MEO Campaign Organizing Meeting!
Wednesday January 23, 2012 from 6:30 PM - 7:30 PM
Community Room @ Waite House
2323 13th Ave S
Minneapolis, MN 55404
Come learn about our efforts to keep our city’s energy options open and how you can help build the movement to help us move from energy consumers to energy deciders! This event will focus on the rollout of the new MEO campaign and allow you to sign up to work on the campaign.
The event will include:
- Introductions to each other and the campaign
- Explanation of campaign strategy and timeline
- Identifying where you can volunteer with the SIX MEO committees
- Organizing our MEO committee next action steps
Cookies, refreshments, and enthusiasm provided!
He’s been on the job less than 72 hours, but already Dylan Kesti is making his mark as the campaign coordinator for Minneapolis Energy Options, a campaign to keep our city’s energy options open so we can secure an affordable, reliable, clean, efficient, and locally-controlled energy future.
Dylan Kesti joins Minneapolis Energy Options(MEO) with a rich history in organizing and progressive politics. Dylan holds a dual degree in global politics and communication from The College of St. Scholastica, and a M.A. in global environmental policy from American University based in Washington D.C. As an undergraduate Dylan studied sustainable development in Ghana, and co-led a January-term service-learning trip in Guatemala.
As a graduate student Dylan spent a semester at the U.N. University for Peace in Costa Rica, and afterwards worked as an intern with the Environmental Working Group in Washington, D.C. lobbying for a fair and sustainable farm bill for domestic farmers.
Most recently Dylan was teaching with the Higher Education Consortium of Urban Affairs (HECUA) as the Instructor to a semester long program on Environmental Sustainability.
Dylan’s résumé also includes a stint with the Institute for Agriculture and Trade Policy (IATP) working on U.S food justice issues with LaDonna Redmond. Dylan has also worked with the Land Stewardship Project researching beginning farmer tax credits. Even in his free time Dylan continues to work for social, racial, and environmental justice in policy and practice as a policy advocate and activist. He is a co-founder of The Great Minnesota Outing, volunteers with Youth Farm and Market Project, and is a member of Sustainable Progress through Engaging Active Citizens (SPEAC).
Skip the cartoons and hear Minneapolis Energy Options rabble rouser John Farrell explain the campaign for Minneapolis to take
control of its energy future! He’s presenting at the DFL Education Foundation Stone Arch Discussion group this Saturday morning at 8:00 AM. Grab a cup of coffee and a tasty Greek pastry while you listen!
Saturday, January 12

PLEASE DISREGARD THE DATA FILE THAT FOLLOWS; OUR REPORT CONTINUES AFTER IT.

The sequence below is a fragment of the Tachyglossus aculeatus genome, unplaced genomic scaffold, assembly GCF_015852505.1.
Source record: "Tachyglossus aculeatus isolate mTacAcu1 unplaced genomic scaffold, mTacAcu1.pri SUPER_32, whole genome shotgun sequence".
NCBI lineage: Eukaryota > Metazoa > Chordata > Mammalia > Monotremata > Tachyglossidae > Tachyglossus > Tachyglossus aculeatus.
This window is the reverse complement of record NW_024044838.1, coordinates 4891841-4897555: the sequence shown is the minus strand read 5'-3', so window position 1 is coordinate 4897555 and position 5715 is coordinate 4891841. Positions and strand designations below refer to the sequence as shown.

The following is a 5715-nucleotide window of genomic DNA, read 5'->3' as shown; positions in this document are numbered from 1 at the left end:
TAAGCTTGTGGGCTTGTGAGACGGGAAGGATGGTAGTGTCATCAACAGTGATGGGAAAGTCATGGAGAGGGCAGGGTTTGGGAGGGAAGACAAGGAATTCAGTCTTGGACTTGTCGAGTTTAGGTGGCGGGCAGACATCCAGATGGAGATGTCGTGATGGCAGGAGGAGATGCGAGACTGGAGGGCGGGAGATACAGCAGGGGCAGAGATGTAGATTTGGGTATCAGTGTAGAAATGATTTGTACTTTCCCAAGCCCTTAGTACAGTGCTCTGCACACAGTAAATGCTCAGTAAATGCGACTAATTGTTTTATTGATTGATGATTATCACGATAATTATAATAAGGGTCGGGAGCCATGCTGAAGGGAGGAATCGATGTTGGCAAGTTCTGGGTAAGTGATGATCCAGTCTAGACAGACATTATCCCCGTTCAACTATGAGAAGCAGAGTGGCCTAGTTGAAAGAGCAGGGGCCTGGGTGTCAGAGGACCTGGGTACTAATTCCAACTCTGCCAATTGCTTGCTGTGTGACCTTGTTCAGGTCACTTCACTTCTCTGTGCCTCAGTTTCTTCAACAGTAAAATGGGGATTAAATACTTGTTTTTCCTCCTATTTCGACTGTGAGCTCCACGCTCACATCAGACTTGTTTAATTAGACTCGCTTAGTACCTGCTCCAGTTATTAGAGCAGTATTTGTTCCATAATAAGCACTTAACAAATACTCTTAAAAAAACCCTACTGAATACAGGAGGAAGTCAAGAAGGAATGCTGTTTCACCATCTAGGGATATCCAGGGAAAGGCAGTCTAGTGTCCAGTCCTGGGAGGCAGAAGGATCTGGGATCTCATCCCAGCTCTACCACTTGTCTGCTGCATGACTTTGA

8:00 AM – 9:30 AM
Gardens of Salonica 19 5th St NE, Minneapolis (map)
Energy costs are rising and energy pollution is causing significant global problems. We often feel powerless to change things.
But we have a once-in-a-generation opportunity to put cleaner, more affordable, and more local energy on the agenda right here in Minneapolis. Very soon, the city of Minneapolis will be renegotiating a contract with its electric and gas utilities. It’s a conversation that will chart a new energy future for the city and its residents and businesses.
Learn more in this made-for-web presentation:
By Ken Bradley
Mayor Rybak was one of the first mayors to sign the U.S. Mayors Climate Protection Agreement approved by the Minneapolis City Council, which established a goal to curb greenhouse gas emissions and increase renewable energy. Taking the agreement one step further, the city of Minneapolis also established its own, more ambitious goal of a 30 percent decrease in greenhouse gas emissions by 2025 (based on 2006 levels).
Xcel Energy and Centerpoint Energy are responsible for roughly two-thirds of our city’s greenhouse gas emissions. They have made some progress, yet last year the carbon intensity of Xcel Energy’s electricity increased and the city has no guarantee from either utility to meet the city’s greenhouse gas targets. Neither utility has shown strong support for local renewable energy programs and Xcel proposed eliminating the popular Solar Rewards Program.
In the next few years both Xcel Energy’s and Centerpoint Energy’s franchise agreements with the city of Minneapolis are coming up for renewal. These 20-year contracts give each utility a monopoly over electricity and gas service, respectively, and are common to most cities.
This pending expiration of contracts makes this the perfect opportunity to align Minneapolis’ goals to reduce emissions; increase local, renewable energy; and reduce energy usage with these long-term agreements. Minneapolis has three options:
1. We can negotiate new 20 year franchise agreements with Xcel and Centerpoint Energy that provide guarantees the utilities will meet their part of the greenhouse gas emission reductions, increase local renewables and energy-efficiency.
2. Sign a short-term three- to five-year franchise agreement with Xcel and Centerpoint Energy while the city explores other options like creating a municipal utility.
3. Sign another 20-year franchise agreement with no guarantees Xcel and Centerpoint Energy will reduce greenhouse gas emissions, investments in local, renewable energy and energy efficiency.